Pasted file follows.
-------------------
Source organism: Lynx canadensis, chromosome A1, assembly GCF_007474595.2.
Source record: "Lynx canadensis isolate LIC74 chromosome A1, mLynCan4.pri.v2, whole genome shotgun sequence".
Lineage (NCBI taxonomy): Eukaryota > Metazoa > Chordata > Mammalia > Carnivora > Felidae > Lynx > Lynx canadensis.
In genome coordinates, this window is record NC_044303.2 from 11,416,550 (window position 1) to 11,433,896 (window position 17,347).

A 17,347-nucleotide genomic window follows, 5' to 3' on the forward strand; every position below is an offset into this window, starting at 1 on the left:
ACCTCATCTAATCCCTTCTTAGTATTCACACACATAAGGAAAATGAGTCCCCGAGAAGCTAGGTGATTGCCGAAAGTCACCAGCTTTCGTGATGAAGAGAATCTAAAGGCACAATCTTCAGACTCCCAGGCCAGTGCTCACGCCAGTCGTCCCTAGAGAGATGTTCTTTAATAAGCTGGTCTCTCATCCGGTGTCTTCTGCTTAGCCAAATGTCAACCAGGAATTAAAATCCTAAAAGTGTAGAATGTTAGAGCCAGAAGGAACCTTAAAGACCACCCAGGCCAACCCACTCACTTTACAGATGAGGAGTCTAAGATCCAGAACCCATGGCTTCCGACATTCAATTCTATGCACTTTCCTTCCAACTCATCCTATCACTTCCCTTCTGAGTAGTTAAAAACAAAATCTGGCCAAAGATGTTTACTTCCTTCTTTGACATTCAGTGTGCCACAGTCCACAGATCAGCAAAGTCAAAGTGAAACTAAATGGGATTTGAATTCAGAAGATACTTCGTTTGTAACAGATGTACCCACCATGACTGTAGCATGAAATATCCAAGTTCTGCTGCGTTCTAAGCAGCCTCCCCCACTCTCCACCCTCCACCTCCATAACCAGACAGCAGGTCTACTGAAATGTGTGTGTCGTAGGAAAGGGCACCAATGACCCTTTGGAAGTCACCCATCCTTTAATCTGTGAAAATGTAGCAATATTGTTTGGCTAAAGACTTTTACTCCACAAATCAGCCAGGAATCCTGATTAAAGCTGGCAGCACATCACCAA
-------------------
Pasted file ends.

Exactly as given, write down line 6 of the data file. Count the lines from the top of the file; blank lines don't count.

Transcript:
ACCTCATCTAATCCCTTCTTAGTATTCACACACATAAGGAAAATGAGTCCCCGAGAAGCTAGGTGATTGCCGAAAGTCACCAGCTTTCGTGATGAAGAGAATCTAAAGGCACAATCTTCAGACTCCCAGGCCAGTGCTCACGCCAGTCGTCCCTAGAGAGATGTTCTTTAATAAGCTGGTCTCTCATCCGGTGTCTTCTGCTTAGCCAAATGTCAACCAGGAATTAAAATCCTAAAAGTGTAGAATGTTAGAGCCAGAAGGAACCTTAAAGACCACCCAGGCCAACCCACTCACTTTACAGATGAGGAGTCTAAGATCCAGAACCCATGGCTTCCGACATTCAATTCTATGCACTTTCCTTCCAACTCATCCTATCACTTCCCTTCTGAGTAGTTAAAAACAAAATCTGGCCAAAGATGTTTACTTCCTTCTTTGACATTCAGTGTGCCACAGTCCACAGATCAGCAAAGTCAAAGTGAAACTAAATGGGATTTGAATTCAGAAGATACTTCGTTTGTAACAGATGTACCCACCATGACTGTAGCATGAAATATCCAAGTTCTGCTGCGTTCTAAGCAGCCTCCCCCACTCTCCACCCTCCACCTCCATAACCAGACAGCAGGTCTACTGAAATGTGTGTGTCGTAGGAAAGGGCACCAATGACCCTTTGGAAGTCACCCATCCTTTAATCTGTGAAAATGTAGCAATATTGTTTGGCTAAAGACTTTTACTCCACAAATCAGCCAGGAATCCTGATTAAAGCTGGCAGCACATCACCAA